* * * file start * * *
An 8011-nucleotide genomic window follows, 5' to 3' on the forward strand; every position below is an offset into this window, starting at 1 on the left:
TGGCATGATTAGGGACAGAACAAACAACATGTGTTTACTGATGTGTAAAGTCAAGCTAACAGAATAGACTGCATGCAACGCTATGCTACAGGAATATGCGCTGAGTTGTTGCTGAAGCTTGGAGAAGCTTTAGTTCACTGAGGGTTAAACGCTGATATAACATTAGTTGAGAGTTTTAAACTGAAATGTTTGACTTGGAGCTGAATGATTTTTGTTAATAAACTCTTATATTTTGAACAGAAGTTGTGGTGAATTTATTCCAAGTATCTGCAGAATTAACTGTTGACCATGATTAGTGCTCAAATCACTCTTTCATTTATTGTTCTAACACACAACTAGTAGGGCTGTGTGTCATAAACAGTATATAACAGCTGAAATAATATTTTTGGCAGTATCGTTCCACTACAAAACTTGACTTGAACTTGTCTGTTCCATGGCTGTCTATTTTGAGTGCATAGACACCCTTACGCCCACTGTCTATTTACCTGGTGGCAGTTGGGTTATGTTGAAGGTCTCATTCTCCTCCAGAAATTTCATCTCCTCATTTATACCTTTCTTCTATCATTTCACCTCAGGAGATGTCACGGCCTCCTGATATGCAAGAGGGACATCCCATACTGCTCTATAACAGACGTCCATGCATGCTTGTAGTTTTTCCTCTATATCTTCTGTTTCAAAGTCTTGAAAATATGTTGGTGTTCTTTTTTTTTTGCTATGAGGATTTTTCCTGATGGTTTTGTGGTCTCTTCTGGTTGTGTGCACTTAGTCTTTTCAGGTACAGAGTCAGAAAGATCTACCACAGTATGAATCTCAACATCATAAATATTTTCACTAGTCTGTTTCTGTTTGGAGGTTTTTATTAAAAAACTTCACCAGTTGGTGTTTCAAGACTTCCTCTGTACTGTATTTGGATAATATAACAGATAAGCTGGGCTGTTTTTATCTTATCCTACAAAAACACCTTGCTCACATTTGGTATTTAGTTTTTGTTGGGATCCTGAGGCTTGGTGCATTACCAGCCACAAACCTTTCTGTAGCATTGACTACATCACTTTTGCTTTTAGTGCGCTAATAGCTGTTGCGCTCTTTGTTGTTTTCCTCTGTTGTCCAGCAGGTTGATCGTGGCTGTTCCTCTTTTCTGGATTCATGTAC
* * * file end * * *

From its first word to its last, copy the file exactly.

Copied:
An 8011-nucleotide genomic window follows, 5' to 3' on the forward strand; every position below is an offset into this window, starting at 1 on the left:
TGGCATGATTAGGGACAGAACAAACAACATGTGTTTACTGATGTGTAAAGTCAAGCTAACAGAATAGACTGCATGCAACGCTATGCTACAGGAATATGCGCTGAGTTGTTGCTGAAGCTTGGAGAAGCTTTAGTTCACTGAGGGTTAAACGCTGATATAACATTAGTTGAGAGTTTTAAACTGAAATGTTTGACTTGGAGCTGAATGATTTTTGTTAATAAACTCTTATATTTTGAACAGAAGTTGTGGTGAATTTATTCCAAGTATCTGCAGAATTAACTGTTGACCATGATTAGTGCTCAAATCACTCTTTCATTTATTGTTCTAACACACAACTAGTAGGGCTGTGTGTCATAAACAGTATATAACAGCTGAAATAATATTTTTGGCAGTATCGTTCCACTACAAAACTTGACTTGAACTTGTCTGTTCCATGGCTGTCTATTTTGAGTGCATAGACACCCTTACGCCCACTGTCTATTTACCTGGTGGCAGTTGGGTTATGTTGAAGGTCTCATTCTCCTCCAGAAATTTCATCTCCTCATTTATACCTTTCTTCTATCATTTCACCTCAGGAGATGTCACGGCCTCCTGATATGCAAGAGGGACATCCCATACTGCTCTATAACAGACGTCCATGCATGCTTGTAGTTTTTCCTCTATATCTTCTGTTTCAAAGTCTTGAAAATATGTTGGTGTTCTTTTTTTTTTGCTATGAGGATTTTTCCTGATGGTTTTGTGGTCTCTTCTGGTTGTGTGCACTTAGTCTTTTCAGGTACAGAGTCAGAAAGATCTACCACAGTATGAATCTCAACATCATAAATATTTTCACTAGTCTGTTTCTGTTTGGAGGTTTTTATTAAAAAACTTCACCAGTTGGTGTTTCAAGACTTCCTCTGTACTGTATTTGGATAATATAACAGATAAGCTGGGCTGTTTTTATCTTATCCTACAAAAACACCTTGCTCACATTTGGTATTTAGTTTTTGTTGGGATCCTGAGGCTTGGTGCATTACCAGCCACAAACCTTTCTGTAGCATTGACTACATCACTTTTGCTTTTAGTGCGCTAATAGCTGTTGCGCTCTTTGTTGTTTTCCTCTGTTGTCCAGCAGGTTGATCGTGGCTGTTCCTCTTTTCTGGATTCATGTAC